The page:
We Do Bayanihan
Bayanihan plays three vital roles in the lives of Filipinos. It is not evident to many, probably because we are swimming in it. Many of us benefit from the efforts of those who came together in the spirit of bayanihan.
Let me explain.
1. Because we care, we do bayanihan.
On June 6, 2022, Leni Robredo went to Sorsogon to help the victims of the Mt Bulusan eruption. She’s one government official who always comes first.
Of course, the troll armies did what they do best. They discredited her efforts. Never mind that the election season has passed, and she lost.
They ignored that she’s been doing this even before she entered politics.
The truth is that there are many Leni Robredo’s in our midst. And Leni knows this. She regularly gives online updates because people follow her lead.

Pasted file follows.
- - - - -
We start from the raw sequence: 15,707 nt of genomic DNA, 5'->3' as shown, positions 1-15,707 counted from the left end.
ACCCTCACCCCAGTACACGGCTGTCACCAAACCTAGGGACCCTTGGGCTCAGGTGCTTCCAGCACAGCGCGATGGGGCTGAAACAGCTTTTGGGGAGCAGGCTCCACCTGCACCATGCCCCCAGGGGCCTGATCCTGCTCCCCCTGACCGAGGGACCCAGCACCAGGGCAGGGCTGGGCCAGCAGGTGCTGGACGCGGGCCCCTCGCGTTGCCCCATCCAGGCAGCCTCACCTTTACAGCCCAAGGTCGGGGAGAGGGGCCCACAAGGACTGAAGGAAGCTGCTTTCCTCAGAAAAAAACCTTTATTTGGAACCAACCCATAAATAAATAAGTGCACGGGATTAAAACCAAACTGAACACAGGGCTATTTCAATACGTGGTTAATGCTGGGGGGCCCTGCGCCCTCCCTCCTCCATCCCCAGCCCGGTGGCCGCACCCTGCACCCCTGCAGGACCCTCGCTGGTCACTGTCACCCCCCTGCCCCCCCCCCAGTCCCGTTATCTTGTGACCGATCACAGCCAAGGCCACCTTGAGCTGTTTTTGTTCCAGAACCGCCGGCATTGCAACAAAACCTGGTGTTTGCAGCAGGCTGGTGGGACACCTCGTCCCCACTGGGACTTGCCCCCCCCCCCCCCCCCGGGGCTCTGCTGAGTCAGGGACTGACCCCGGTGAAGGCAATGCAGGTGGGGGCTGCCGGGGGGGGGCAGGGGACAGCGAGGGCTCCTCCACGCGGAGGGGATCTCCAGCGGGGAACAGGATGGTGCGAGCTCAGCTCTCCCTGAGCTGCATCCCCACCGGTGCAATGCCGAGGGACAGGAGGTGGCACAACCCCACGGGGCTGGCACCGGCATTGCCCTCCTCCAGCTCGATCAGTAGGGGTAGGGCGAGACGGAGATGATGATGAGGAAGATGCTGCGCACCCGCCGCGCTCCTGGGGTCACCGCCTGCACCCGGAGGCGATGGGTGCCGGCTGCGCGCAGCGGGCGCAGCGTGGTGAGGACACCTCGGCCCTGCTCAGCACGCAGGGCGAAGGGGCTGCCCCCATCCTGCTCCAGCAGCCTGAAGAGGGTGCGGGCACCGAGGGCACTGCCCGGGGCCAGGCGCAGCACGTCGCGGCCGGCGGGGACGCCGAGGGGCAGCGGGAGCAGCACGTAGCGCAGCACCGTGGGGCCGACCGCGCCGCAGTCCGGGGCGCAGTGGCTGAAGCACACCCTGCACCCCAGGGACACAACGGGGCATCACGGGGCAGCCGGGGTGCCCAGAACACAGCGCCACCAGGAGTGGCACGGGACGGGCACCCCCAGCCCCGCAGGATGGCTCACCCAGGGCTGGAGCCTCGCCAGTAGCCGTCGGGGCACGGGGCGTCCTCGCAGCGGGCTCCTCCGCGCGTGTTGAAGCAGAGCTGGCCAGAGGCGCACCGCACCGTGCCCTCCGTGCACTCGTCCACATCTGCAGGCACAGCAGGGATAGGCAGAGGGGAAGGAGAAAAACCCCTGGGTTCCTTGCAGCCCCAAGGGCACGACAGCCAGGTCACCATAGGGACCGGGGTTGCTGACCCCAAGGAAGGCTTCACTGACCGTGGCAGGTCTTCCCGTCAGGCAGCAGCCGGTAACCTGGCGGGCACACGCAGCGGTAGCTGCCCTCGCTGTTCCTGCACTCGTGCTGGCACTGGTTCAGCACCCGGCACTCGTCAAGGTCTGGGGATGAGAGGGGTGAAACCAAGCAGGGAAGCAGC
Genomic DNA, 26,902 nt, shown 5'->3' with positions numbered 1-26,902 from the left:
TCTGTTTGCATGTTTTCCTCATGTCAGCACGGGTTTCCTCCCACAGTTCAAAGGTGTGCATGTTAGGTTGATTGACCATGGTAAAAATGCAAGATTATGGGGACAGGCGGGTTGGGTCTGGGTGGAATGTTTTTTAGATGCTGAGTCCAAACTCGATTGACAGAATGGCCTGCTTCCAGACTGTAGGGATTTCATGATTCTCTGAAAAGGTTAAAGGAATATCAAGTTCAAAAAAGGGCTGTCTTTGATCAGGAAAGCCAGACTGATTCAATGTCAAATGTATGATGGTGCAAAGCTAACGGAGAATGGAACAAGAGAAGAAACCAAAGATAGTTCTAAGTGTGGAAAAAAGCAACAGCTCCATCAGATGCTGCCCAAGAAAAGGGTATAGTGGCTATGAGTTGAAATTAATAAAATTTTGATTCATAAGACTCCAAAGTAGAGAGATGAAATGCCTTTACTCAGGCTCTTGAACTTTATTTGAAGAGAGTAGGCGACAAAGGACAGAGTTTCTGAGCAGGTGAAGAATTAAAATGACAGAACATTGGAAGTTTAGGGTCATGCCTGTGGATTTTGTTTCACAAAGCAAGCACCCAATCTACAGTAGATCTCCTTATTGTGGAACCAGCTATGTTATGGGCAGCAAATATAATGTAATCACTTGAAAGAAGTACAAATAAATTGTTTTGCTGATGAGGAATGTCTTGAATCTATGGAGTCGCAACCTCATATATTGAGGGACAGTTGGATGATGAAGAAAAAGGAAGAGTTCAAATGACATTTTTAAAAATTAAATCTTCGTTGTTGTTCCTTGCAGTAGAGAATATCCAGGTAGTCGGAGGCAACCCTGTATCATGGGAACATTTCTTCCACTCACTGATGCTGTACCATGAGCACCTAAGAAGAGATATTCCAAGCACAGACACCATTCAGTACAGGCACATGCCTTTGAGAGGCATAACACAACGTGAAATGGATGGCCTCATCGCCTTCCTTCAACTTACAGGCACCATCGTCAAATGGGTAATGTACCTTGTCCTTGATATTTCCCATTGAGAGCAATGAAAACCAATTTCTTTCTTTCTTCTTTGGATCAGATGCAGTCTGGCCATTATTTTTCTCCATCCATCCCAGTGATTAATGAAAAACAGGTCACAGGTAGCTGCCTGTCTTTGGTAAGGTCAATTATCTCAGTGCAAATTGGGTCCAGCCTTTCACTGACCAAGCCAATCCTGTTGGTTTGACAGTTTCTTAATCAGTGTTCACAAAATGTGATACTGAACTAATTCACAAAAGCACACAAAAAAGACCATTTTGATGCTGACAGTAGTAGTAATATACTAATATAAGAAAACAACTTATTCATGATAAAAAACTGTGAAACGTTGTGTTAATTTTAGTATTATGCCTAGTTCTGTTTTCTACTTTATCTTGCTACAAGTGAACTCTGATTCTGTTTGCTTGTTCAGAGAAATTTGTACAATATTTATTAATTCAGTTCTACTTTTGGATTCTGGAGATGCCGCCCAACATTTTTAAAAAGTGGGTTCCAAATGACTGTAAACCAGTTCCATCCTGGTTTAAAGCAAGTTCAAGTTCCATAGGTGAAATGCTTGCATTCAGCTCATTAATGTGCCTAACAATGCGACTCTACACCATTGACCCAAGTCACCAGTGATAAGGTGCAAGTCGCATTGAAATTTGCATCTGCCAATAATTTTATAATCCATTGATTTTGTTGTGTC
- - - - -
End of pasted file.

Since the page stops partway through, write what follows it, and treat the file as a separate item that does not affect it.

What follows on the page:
In the spirit of bayanihan, these Filipinos channel to the OVP their donations. In addition, many of them offer their vehicles and even time for volunteer work.
The educated middle class, often labeled as elitists, go to where people need help.
Usually, I say Filipinos help those who are in need. That is because it is true.
However, in this piece, I must give credit to whom it is due.
Often, it is not the super-rich people who give donations.
Instead, the middle class, primarily working professionals, are the usual volunteers. They give whatever they can: money, time, and valuables.
They know the needs of the poorest of the poor. Some of them are their relatives and friends.